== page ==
We Now Know Why Type B Influenza Has Been So Predominant This Season, the First Time in 27 Years

A report by the Centers for Disease Control and Prevention’s (CDC) Morbidity and Mortality Weekly Report (MMWR) has finally clarified why this flu season has started so strongly with a type B influenza predominance. The report states:

“Multiple genetically distinct influenza B/Victoria lineage viruses have cocirculated in the United States recently, circulating sporadically during the 2018–19 season and more frequently early during the 2019–20 season (1). The beginning of the 2019–20 influenza season in Louisiana was unusually early and intense, with infections primarily caused by influenza B/Victoria lineage viruses. One large pediatric health care facility in New Orleans (facility A) reported 1,268 laboratory-confirmed influenza B virus infections, including 23 hospitalizations from July 31 to November 21, 2019, a time when influenza activity is typically low. During this period, Louisiana also reported one pediatric death associated with influenza B virus infection. An investigation of the influenza B virus infections in Louisiana, including medical and vaccine record abstraction on 198 patients, primarily from facility A, with sporadic cases from other facilities in the state, found that none of the patients had received 2019–20 seasonal influenza vaccine, in part because influenza activity began before influenza vaccination typically occurs. Among 83 influenza B viruses sequenced from 198 patients in Louisiana, 81 (98%) belonged to the recently emerged B/Victoria V1A.3 genetic subclade.”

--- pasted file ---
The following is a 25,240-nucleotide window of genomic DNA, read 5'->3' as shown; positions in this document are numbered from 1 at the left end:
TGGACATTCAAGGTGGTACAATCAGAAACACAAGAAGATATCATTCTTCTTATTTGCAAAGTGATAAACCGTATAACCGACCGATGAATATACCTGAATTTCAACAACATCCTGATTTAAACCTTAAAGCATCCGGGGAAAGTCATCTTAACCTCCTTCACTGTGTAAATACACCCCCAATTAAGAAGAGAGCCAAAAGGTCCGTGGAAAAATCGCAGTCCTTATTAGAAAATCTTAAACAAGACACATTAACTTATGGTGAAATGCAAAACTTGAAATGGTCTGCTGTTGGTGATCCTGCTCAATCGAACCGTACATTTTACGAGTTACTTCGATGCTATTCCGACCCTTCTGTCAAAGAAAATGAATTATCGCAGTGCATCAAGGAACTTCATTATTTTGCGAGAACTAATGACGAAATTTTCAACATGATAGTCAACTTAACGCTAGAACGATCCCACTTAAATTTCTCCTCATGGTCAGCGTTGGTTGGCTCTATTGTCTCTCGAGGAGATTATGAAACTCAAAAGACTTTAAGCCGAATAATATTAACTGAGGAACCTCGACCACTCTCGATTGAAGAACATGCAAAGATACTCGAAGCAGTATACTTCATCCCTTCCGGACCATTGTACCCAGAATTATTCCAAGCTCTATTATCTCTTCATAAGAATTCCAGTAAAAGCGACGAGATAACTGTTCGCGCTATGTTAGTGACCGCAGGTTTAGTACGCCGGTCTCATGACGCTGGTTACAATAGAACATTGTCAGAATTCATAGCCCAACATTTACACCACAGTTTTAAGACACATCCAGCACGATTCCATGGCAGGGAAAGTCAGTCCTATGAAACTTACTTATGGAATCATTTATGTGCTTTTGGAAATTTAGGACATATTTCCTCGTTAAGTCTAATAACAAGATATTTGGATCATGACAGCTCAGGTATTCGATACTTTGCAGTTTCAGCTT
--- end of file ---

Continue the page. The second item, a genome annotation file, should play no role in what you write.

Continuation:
Two things stand out in this passage from the full report. First, 98% of the identified type B viruses are from a recently emerged subclade. This means that the genes inside the type B influenza have re-assorted themselves in a way that the virus is different from its predecessors. This could result in the virus being completely “new” to the immune system of most people, leading to the increased number of cases and outbreaks of influenza that we are seeing this season.

Second, most of the hospitalizations occurred in patients who had not been vaccinated, although the report does mention that the hospitalizations happened early in the flu season when the vaccine was not yet widely available. Nowhere in the report does it mention that the current vaccine does not confer immunity against this new type B influenza virus. The report does recommend the seasonal influenza vaccine for those who have not yet received it. Historically, even if a virus is not included in the influenza vaccine, there is a good chance that the vaccine still provides some protection.

For more information on the current influenza activity in the United States, visit CDC’s influenza surveillance page. For the remainder of the season, we will post a widget with the most recent influenza activity map for the United States at the top of the right sidebar on the blog.

Author: René F. Najera, DrPH

I am the editor of the History of Vaccines site, an online project by the College of Physicians of Philadelphia. All opinions expressed on these blog posts are not necessarily those of the College or any of my employers. Check out my professional profile on LinkedIn: https://www.linkedin.com/in/renenajera Feel free to follow me on Twitter: @EpiRen